Less than a month after a local committee made recommendations about how to reduce flooding, the city council already has taken action and a citizens committee is considering a bond proposition to raise funding for some of the proposed projects.

The council late Monday passed a resolution, mostly symbolic, supporting the committee’s finding that Clear Creek is the main cause behind the city’s flooding during Hurricane Harvey, but also adopted rules requiring developers to have more detention and mitigation in new developments and approved hiring a city drainage coordinator, Councilman Steve Rockey said.

“The idea is to push the ball down the field every play a couple of yards,” Rockey said.

The drainage committee as part of its findings recommended calling for a $32 million bond proposition in November to be used for drainage projects. The council is now waiting for a second bond committee, comprised of residents, to weigh that recommendation along with what other projects, if any, might be included in a November bond referendum, Rockey said.

“In order to significantly reduce the flooding in Friendswood, all the work on Clear Creek would cost about $175 million,” Rockey said. “But, by our calculations, there are some partners that might get involved, but we’d need some of our own money. That’s where we came up with the $32 million.”

The city’s drainage committee in April told officials the most effective way to reduce flooding is by improving flow along Clear Creek by de-snagging, creating a terrace along the banks and raising the bridge at FM 2351, according to the report.

Hurricane Harvey dropped more than 50 inches of rain in some parts of the county and badly flooded many houses and businesses in August 2017.

Under the terracing method, crews would build a 200-foot terrace on both sides of the creek without straightening the channel, according to the presentation. That method alone could have reduced water levels near the FM 2351 bridge during Harvey by more than 3 feet, according to projections.

Members of the drainage committee asked for the resolution to show that the council was committed and willing to pursue projects based on the group’s findings, officials said.

After Monday’s votes, the city manager also will work on hiring a watershed coordinator, a full-time engineer to oversee future drainage and flood mitigation work, Rockey said.

The council isn’t yet sure what, exactly, a drainage coordinator would earn, but city projections show that a cost of two full-time engineers — one of which would be the drainage coordinator — would be about $200,000.

The final change the council made Monday adopted the National Oceanic and Atmospheric Agency’s precipitation frequency estimate changes. Federal scientists in September changed the definition of a 100-year flood and, after Monday’s change, Friendswood will now take that into account when issuing development permits, Rockey said.

The next step after Monday’s votes will be receiving whatever the residents committee decides about a possible November bond election, possibly in June or July, Rockey said.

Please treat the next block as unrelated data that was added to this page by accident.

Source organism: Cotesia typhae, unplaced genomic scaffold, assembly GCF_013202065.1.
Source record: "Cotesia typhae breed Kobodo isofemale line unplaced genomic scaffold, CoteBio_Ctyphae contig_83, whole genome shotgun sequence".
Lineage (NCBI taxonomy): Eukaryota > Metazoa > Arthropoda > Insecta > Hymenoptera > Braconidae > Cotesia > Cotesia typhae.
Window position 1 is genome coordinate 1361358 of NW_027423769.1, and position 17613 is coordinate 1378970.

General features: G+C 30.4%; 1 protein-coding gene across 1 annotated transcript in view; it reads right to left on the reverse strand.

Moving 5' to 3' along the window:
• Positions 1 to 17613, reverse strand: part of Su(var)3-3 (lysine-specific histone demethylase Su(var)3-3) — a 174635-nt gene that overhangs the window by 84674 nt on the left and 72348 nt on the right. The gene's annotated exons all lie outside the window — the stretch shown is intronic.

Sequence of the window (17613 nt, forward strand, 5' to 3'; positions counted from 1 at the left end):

The council will have to make a final decision on whether or not to call for a November election by August, Rockey said.

The committee could choose to ask for more drainage money — between $60 million to $100 million — or could add extra funding for traffic or other projects, but the council will have to be cautious about overextending its debt limits, Rockey said.

“The committee will have to take a look at it, but $32 million over a 10- to 15-year period, that alone may not impact taxes all that much,” Rockey said.

The city’s yearly general fund budget hovers around $25 million, while drainage improvements could cost in the tens of millions of dollars, Mayor Mike Foreman said.

Officials are hopeful that following a similar approach to the one the city took during a 2013 bond election will have positive results, City Manager Morad Kabiri said in a previous interview with The Daily News.

Voters in 2013 approved four bond propositions totaling about $24 million to spend on several projects.

Matt deGrood: 409-683-5230;


(1) comment

John Cole

Matt, You failed to mention more than a couple of facts in your article; however, I will simply mention two. First, The City Debt that Friendswood owes, presently, is over $85 Million with NO plans to permanently eliminate this debt. The debt Service, alone, in the latest budget available online, now encompasses over 15% of the total budget. This 'Service' does not eliminate the Debt...This simply helps to pay down its Interest without addressing ITS Principle. Matt, You should have mentioned these Fact also in your article. Second, Steve Rockey seems to want to keep Friendswood in debt from now into perpetuity. He rejected a plan that would permanently eliminate the Flood Crisis that would simply cost less than $1 Million one time Fee...Using already existing City Workers, Engineers, and would result in better and a more efficient waterway through the Friendswood Waterway Corridor. This You should have also mentioned in your article. Dr. John Cole-Friendswood

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